• history of pelvic surgery, abdominal surgery, or multiple abortions
  • history of pelvic inflammatory disease (PID)
  • history of endometriosis
  • conception occurred despite tubal ligation or intrauterine device (IUD)
  • conception aided by fertility drugs or procedures
  • smoking
  • history of ectopic pregnancy
  • history of sexually transmitted diseases (STDs), such as gonorrhea or chlamydia
  • having structural abnormalities in the fallopian tubes that make it hard for the egg to travel

If you have any of the above risk factors, talk to your doctor. You can work with your doctor or a fertility specialist to minimize the risks for future ectopic pregnancies.

Treatments

Because a fertilized egg can’t survive outside of the uterus, the tissue has to be removed to keep you from having serious complications. Two methods are used to treat it: medication and surgery.

Medication. If your fallopian tube hasn’t ruptured and your pregnancy hasn’t progressed very far, your doctor can give you an injection of methotrexate (Trexall). It stops the cells from growing, and your body will simply absorb them. Most ectopic pregnancies can be treated with methotrexate if they’re caught early.

Surgery. In other cases, surgery is required. The most common is laparoscopy. Your doctor will make very small incisions in your lower abdomen and insert a thin, flexible instrument (laparoscope) to remove the ectopic pregnancy. If your fallopian tube is damaged, she may have to remove it as well.If you’re bleeding heavily or your doctor suspects your fallopian tube is ruptured, you might need emergency surgery with a larger incision. This is called laparotomy.

When to get medical advice

Contact your GP or call NHS 111 if you have a combination of any of the above symptoms and you might be pregnant – even if you haven’t had a positive pregnancy test.

An ectopic pregnancy can be serious, so it’s important to get advice right away.

Your GP will ask about your symptoms and you’ll usually need to do a pregnancy test to determine if you could have an ectopic pregnancy.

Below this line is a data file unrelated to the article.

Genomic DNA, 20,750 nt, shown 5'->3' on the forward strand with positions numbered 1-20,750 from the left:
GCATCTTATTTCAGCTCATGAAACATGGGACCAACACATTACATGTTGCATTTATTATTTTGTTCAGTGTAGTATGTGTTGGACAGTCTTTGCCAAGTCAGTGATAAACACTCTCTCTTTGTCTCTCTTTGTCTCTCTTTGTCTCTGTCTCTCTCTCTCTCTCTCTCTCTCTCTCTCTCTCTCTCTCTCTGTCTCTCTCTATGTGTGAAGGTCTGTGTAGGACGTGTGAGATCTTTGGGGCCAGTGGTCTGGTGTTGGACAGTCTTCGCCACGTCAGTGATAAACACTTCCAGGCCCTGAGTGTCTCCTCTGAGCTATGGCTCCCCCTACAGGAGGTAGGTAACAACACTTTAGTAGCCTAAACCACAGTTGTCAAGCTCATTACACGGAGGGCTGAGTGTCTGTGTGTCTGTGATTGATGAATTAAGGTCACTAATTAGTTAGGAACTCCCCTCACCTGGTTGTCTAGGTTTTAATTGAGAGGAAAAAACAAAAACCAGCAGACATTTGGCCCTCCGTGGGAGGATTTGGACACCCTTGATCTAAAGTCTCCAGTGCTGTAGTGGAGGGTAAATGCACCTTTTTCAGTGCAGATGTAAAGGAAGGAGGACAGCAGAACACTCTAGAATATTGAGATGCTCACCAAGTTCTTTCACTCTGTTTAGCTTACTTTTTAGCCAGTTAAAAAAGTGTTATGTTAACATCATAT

You may be referred to a specialist early pregnancy clinic for further assessment, where an ultrasound scan and blood tests may be carried out to confirm the diagnosis.

Read more about ectopic pregnancy tests.

When to get emergency help

Call 999 for an ambulance or go to your nearest accident and emergency (A&E) department immediately if you experience a combination of:

  • a sharp, sudden and intense pain in your tummy
  • feeling very dizzy or fainting
  • feeling sick
  • looking very pale

These symptoms could mean that your fallopian tube has split open (ruptured). This is very serious and surgery to repair the fallopian tube needs to be carried out as soon as possible.

A rupture can be life threatening, but fortunately they’re uncommon and treatable, if dealt with quickly.

Ectopic pregnancy – what to do?

Your hCG level will need to be rechecked on a regular basis until it reaches zero if you did not have your entire fallopian tube removed. An hCG level that remains high could indicate that the ectopic tissue was not entirely removed, which would require surgery or medical management with methotrexate.

The chances of having a successful pregnancy after an ectopic pregnancy may be reduced, but this will depend on why the pregnancy was ectopic and your medical history. If the fallopian tubes have been left in place, you have approximately a 60% chance of having a successful pregnancy in the future.

Reviewed by the QSota Medical Advisory Board